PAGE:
The Email that Enraged Me and Why I Blame the Church

I received an email this week from a man stating that he and his wife were in need of some counseling and advice. He went on to say, however, that they were having trouble “gaining access to the leaders” at their own church and would I be able to direct them to some other resources.

My stomach dropped. I re-read the sentence 3 times for fear that I had read it incorrectly.

Trouble gaining access? How can this be? How is this happening within the church?

There is no door marked “leaders only.” There is no secret club of the “qualified,” no spiritual speakeasy.

The anger I felt while reading this email was palpable. Yet, I believe it angers the Lord even more to know that His people are daily made to feel that they have no power, authority, or place in the Body. To know that the people of God are made to feel ineffective, useless, and weak by other members of the Body.

There’s the rub and it is tragic.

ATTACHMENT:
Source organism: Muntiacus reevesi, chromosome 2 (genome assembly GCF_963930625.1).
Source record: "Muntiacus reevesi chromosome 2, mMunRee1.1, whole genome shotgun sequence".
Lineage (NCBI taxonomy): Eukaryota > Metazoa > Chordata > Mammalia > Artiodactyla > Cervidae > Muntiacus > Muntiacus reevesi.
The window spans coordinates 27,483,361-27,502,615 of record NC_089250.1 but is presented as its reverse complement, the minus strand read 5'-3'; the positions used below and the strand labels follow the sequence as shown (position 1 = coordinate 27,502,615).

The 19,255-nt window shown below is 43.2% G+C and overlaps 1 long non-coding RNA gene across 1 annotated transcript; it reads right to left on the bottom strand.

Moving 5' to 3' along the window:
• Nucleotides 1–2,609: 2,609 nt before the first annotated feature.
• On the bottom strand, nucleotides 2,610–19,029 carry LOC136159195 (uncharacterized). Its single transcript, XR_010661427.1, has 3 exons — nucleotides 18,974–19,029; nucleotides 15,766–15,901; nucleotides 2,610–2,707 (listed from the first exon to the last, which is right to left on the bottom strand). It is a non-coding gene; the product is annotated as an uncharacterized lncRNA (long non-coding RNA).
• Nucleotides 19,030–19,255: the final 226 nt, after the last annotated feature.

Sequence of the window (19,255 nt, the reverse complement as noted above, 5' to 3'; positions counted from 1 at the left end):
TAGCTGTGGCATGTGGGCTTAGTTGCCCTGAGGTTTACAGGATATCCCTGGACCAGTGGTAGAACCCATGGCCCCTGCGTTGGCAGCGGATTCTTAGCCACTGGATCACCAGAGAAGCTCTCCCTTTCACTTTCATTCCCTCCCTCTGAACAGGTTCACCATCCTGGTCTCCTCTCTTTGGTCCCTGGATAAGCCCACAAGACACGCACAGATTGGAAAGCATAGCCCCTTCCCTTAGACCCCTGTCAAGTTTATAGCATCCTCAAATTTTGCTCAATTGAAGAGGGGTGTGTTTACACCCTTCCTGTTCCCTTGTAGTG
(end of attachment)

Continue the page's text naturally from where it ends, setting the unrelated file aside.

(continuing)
And it is this convuluted warped thinking that enrages me almost more than anything within the church–the twisted lies we believe (often because of those in leadership) that tell us we cannot serve, cannot give, cannot impact the Kingdom, because we don’t wear the title of “leader,” or “pastor,” or carry a degree from the nearby seminary.

I’ve written this before, but I feel compelled to write it again:

You don’t need a degree or a certificate. You don’t need 3 years of off-site training or a letter from your pastor. You don’t need to attend seminars or conferences, write a book, or run a ministry.

You have everything you need.

His name is the Holy Spirit.

And it is Him, not man, that makes you approved, called, qualified, chosen, ready, equipped, sent, and full of power.

So, if you woke up today feeling powerless or desperately wanting to be used by God, know that you have everything you need. Ask of your Father. Forget what “they” have told you is or isn’t possible. The Creator of the Universe lives in you. He calls you home.

If you truly believe this, you cannot fear man. You can only set forth to please God.


Disclaimer: No, I do not know every detail abou this couple or their church. I do not know their pastor or the specifics regarding their need for counseling. Yes, I admit that there are two sides to every story and in no way am I trying to bad mouth a specific church. All that to say, this particular email struck a nerve with me and led me to write this post.